India is becoming a disturbing party to the growing regional plight of the Rohingya, the Muslim minority being driven out of Myanmar by militant Buddhists with the help of the government.
Ashi Bibi, 46, is a distressing symbol. She now lives in a makeshift Rohingya settlement in the Indian capital city of New Delhi, having fled Myanmar 10 years ago. Her sparsely furnished, one-room tenement has barely enough space for her and her three young kids. But for now, this will have to do. The frail widow earns barely $150 per month toiling as a maid in neighbourhood homes for 12 hours daily.
Yet she prefers this to her life in Myanmar, where she and thousands of her fellowmen faced daily torture from officials, and those who stayed have come under growing pressure. Bibi says she worries that her freedom in India too, is now under threat. And that she might be packed off to her home country, a dreaded prospect as people in the Rakhine state suffer what the United Nations calls textbook genocide.
The Rohingya’s' persecution in Myanmar, as well as their existence in an appalling state, sans basic amenities like food and shelter, has been well-documented. This has led to tens of thousands of Rohingya fleeing to neigh boring countries, mostly Bangladesh. However, around 40,000 Rohingya have trickled into India over the past five to six years, settling mostly across northern Kashmir and a few other states.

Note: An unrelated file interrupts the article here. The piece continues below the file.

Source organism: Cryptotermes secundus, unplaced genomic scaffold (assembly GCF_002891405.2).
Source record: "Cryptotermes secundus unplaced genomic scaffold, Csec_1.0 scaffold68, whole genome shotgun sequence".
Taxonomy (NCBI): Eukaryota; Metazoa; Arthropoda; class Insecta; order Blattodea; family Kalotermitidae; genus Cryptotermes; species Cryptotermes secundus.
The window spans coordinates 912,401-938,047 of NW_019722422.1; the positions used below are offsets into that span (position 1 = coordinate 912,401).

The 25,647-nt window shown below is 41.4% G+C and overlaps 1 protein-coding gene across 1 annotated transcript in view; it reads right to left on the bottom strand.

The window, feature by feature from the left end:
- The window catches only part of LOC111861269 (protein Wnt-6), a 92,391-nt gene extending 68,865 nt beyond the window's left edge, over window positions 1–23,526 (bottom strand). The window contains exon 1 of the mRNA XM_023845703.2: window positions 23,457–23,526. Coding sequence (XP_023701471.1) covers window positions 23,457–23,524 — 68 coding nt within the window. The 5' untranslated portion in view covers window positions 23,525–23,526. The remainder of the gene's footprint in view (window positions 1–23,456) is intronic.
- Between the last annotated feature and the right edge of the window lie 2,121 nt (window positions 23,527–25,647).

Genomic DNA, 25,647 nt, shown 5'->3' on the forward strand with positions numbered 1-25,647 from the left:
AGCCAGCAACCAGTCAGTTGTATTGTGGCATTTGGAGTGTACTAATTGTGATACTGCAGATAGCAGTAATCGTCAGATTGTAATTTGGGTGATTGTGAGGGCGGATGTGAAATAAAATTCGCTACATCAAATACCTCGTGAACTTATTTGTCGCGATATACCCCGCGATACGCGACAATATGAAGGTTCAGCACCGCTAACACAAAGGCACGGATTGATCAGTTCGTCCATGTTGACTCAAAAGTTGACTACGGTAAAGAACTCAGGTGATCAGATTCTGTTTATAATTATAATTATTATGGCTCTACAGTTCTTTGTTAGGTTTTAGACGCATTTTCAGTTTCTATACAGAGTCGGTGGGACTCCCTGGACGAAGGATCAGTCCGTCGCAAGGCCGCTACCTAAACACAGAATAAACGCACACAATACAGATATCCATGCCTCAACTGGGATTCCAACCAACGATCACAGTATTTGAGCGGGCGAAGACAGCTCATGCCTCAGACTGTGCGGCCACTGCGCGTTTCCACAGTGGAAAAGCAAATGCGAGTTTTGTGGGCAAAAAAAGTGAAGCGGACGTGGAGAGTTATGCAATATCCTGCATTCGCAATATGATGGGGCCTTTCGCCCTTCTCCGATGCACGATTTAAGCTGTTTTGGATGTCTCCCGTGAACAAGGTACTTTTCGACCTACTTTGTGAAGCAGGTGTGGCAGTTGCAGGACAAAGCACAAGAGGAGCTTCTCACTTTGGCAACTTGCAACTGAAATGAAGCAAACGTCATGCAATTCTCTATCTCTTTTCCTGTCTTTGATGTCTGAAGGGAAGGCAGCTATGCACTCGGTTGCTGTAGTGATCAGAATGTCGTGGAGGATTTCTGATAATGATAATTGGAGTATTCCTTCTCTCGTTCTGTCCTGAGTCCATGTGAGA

While till some time back the Rohingya presence in India was largely inconspicuous, in August, the issue attracted nationwide attention when the ruling Hindu nationalist Bhartiya Janata Party government suddenly asked the country's 29 states to identify illegal immigrants for deportation – including, the guidance said, Rohingya Muslims who had fled Myanmar.
"As per available estimates there are around 40,000 Rohingya living illegally in the country," India's junior home minister Kiren Rajaji told Parliament on August 9. "The government has issued detailed instructions for deportation of illegal foreign nationals including Rohingya." In its affidavit filed before the Supreme Court last month, the Centre claimed that Rohingya refugees posed a "serious national security threat" and that their deportation was in the "larger interest" of the country. It also asked the court to "decline its interference" in the matter.